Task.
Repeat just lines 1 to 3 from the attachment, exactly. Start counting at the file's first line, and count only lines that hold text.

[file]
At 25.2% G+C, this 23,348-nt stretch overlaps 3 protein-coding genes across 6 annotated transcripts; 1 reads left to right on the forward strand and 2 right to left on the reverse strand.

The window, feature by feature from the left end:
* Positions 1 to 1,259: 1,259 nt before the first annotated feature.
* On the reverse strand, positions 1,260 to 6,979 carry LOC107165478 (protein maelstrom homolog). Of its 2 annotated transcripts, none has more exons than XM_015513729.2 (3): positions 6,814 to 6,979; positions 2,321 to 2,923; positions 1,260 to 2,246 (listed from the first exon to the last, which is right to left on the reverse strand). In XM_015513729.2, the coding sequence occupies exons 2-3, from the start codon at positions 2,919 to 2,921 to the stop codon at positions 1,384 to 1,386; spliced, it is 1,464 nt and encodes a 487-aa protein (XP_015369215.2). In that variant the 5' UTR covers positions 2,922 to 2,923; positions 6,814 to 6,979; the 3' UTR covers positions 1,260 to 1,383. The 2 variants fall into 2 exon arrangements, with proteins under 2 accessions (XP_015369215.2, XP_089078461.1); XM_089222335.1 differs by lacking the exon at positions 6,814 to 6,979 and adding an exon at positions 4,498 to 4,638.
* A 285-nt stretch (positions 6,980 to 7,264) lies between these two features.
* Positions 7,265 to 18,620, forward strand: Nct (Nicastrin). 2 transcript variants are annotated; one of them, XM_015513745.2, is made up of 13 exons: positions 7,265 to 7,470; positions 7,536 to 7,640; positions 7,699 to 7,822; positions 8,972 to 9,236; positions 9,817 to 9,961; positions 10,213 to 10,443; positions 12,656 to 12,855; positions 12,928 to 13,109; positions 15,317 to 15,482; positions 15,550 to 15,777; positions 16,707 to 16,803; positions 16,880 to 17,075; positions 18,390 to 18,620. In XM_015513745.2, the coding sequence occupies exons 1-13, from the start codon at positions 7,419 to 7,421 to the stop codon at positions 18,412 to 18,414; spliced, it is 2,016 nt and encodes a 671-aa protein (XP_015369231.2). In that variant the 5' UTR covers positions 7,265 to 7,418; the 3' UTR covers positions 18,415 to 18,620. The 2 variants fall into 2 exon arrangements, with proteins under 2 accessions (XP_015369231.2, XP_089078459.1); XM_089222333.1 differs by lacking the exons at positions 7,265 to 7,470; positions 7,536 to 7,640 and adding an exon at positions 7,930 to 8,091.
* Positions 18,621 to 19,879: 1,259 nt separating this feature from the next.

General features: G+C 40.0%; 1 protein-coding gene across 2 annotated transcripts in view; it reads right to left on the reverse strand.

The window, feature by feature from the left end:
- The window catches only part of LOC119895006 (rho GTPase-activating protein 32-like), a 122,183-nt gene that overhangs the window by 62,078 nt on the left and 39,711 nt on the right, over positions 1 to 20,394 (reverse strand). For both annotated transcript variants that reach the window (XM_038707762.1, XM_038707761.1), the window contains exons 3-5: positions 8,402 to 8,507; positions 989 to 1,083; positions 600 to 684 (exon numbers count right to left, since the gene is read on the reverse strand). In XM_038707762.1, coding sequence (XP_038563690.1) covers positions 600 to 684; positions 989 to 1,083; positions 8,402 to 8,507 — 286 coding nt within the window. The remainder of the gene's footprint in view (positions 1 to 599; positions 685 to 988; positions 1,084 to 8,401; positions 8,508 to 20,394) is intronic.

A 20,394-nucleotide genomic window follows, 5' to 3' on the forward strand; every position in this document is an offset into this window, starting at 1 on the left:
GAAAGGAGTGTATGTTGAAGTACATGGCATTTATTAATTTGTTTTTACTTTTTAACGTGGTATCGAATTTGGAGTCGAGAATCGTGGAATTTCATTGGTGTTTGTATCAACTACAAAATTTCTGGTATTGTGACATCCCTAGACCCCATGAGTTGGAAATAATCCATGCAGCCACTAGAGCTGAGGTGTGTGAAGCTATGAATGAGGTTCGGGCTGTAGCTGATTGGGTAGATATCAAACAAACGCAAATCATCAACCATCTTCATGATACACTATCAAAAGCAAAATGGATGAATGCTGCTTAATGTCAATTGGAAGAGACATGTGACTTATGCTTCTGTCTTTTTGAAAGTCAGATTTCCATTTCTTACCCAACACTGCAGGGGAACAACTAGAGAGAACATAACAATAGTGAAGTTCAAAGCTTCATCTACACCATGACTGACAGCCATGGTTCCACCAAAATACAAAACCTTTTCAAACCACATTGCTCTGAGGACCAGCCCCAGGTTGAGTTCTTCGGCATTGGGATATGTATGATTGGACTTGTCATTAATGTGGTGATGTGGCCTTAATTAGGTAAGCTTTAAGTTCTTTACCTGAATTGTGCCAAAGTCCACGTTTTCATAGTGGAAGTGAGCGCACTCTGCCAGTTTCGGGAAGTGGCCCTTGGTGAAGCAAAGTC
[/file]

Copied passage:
At 25.2% G+C, this 23,348-nt stretch overlaps 3 protein-coding genes across 6 annotated transcripts; 1 reads left to right on the forward strand and 2 right to left on the reverse strand.

The window, feature by feature from the left end:
* Positions 1 to 1,259: 1,259 nt before the first annotated feature.